The Protection of American Oil Interests in the Middle East Following the Six Day War
MetadataShow full item record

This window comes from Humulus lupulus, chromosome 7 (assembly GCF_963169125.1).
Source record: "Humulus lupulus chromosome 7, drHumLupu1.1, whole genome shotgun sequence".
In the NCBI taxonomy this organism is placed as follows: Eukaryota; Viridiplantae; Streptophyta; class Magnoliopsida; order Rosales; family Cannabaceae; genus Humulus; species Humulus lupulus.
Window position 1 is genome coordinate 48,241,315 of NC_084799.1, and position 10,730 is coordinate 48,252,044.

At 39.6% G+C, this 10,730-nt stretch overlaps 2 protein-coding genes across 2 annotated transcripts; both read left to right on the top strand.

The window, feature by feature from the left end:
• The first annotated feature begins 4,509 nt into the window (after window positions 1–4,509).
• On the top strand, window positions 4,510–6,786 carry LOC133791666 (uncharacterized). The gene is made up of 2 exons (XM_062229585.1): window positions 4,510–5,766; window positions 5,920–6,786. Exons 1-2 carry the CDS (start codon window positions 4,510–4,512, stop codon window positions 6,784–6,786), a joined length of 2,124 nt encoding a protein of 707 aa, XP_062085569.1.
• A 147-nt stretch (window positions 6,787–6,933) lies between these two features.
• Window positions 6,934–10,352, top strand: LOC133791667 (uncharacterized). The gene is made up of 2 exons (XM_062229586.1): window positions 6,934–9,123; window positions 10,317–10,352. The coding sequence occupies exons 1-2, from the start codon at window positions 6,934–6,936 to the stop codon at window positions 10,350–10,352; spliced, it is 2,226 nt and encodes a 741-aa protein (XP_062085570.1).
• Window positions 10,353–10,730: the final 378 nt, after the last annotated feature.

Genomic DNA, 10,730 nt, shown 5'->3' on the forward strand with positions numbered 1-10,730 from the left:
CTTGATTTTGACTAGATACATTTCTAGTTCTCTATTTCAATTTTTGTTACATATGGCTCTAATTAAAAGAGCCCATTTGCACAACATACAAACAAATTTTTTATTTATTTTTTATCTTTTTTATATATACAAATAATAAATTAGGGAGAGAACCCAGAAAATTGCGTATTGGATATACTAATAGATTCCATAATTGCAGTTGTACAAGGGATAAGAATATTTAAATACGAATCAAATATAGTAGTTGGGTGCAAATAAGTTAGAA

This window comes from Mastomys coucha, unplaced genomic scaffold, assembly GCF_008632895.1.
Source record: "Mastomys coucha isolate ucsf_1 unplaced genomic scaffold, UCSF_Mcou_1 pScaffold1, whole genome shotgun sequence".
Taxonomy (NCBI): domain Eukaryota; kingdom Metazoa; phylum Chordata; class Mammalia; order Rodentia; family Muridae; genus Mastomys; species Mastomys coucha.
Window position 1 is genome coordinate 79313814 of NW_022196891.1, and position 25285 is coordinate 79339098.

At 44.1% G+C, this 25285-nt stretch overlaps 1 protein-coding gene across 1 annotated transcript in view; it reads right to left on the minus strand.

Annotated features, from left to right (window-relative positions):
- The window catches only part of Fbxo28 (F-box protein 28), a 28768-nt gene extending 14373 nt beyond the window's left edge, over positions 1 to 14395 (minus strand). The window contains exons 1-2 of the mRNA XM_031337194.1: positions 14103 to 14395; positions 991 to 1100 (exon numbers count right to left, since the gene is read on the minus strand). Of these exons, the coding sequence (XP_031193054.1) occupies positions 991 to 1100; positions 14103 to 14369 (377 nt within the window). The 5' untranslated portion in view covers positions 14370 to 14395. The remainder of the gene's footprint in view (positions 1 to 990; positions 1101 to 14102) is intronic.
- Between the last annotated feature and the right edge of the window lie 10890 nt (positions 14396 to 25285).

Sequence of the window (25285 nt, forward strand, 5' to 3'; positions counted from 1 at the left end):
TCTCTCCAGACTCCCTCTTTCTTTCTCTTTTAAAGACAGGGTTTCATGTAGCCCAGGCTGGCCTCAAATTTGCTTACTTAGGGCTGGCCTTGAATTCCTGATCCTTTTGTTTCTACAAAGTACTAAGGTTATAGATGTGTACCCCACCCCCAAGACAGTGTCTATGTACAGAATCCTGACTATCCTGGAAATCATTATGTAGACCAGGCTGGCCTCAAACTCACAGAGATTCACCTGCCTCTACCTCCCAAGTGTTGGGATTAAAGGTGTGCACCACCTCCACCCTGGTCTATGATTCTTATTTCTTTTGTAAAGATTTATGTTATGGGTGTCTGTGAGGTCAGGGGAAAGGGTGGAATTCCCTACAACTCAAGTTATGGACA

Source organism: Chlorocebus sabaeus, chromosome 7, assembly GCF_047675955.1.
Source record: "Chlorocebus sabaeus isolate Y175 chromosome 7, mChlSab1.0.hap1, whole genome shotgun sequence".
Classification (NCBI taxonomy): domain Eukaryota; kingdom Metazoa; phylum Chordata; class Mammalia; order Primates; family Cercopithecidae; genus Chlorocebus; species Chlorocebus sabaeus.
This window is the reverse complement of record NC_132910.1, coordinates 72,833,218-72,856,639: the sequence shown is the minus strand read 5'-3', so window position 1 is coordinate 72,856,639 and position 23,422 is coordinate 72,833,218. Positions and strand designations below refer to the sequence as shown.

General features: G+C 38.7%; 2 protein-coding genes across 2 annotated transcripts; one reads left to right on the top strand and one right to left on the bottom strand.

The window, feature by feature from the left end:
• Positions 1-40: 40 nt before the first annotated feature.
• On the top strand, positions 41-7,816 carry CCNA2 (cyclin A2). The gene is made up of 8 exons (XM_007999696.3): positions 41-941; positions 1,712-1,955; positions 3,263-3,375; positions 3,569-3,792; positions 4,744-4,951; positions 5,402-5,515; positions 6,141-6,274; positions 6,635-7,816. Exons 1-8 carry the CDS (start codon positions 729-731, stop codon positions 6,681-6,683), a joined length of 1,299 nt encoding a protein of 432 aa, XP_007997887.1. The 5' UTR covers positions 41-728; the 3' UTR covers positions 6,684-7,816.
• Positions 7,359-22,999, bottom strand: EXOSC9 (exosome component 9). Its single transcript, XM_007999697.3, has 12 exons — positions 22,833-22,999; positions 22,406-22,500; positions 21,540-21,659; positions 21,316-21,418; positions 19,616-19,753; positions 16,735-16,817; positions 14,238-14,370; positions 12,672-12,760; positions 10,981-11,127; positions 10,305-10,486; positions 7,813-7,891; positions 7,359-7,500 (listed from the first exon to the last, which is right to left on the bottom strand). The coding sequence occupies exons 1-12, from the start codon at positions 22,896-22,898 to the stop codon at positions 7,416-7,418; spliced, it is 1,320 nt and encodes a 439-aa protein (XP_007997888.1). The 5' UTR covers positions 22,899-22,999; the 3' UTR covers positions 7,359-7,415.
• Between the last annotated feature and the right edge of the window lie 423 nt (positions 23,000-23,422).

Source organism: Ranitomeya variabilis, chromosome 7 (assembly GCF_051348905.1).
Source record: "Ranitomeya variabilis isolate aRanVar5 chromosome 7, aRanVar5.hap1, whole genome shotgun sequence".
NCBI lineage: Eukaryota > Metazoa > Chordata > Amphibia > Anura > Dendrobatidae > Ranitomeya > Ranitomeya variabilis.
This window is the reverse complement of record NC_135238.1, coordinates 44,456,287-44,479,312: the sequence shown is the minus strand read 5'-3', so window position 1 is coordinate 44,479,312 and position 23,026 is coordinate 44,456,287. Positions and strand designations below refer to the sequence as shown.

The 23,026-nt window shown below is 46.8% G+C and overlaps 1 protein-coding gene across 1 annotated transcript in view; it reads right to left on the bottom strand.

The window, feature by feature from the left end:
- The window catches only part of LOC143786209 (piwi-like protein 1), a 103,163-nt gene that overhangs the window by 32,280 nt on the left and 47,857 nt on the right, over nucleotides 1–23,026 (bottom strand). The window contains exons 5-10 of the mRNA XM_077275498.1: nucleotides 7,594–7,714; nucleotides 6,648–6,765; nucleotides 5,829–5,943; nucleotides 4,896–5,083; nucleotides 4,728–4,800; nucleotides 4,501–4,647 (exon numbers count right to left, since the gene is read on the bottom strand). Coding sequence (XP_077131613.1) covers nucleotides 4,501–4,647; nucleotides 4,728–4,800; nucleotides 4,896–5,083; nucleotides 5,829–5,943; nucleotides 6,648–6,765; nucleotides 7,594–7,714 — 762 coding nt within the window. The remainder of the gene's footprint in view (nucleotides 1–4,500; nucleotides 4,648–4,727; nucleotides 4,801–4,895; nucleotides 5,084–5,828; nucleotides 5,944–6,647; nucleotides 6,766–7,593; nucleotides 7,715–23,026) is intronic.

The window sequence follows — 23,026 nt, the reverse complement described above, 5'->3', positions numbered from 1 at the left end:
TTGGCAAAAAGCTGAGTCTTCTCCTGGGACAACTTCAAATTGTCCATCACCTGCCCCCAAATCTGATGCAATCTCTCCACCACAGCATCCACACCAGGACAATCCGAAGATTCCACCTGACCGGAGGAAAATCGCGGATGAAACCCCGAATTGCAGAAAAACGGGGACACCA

In June of 1967, the Six Day War erupted between Israel and the Arab alliance of Egypt, Syria, and Jordan. Following this short war, in which Israel demolished the Arab military forces and captured Arab territory, leaders of the radical Arab nations falsely accused the United States of using its air forces to assist Israel in the initial strike. As punishment for this alleged aggression, the Arab oil-producing nations together installed an oil embargo against the United States. To avoid a domestic oil supply shortage, the Lyndon Johnson administration enacted a series of measures to secure oil from other sources, including ramping up domestic production and increasing imports from other foreign sources that did not participate in the embargo. After about a month, the embargo ended because it failed to cause any supply shortage in the West. Following this Middle East crisis, President Johnson had to devise a strategy for protecting American foreign oil interests in the future while simultaneously pursuing his other foreign policy goals in the Middle East. His administration chose to emphasize the oil interests in Saudi Arabia, Iran, and Kuwait, and to sacrifice the American concessions in the radical oil-producing nations of Iraq and Algeria. This plan allowed President Johnson to simultaneously pursue his other Middle Eastern goals of achieving long-term peace in the Middle East and advancing the security of Israel. Johnson’s strategy ultimately helped establish the American pillars approach to the Middle East, positioned the U.S. firmly behind Israel, but also left the U.S. vulnerable to future oil security crises.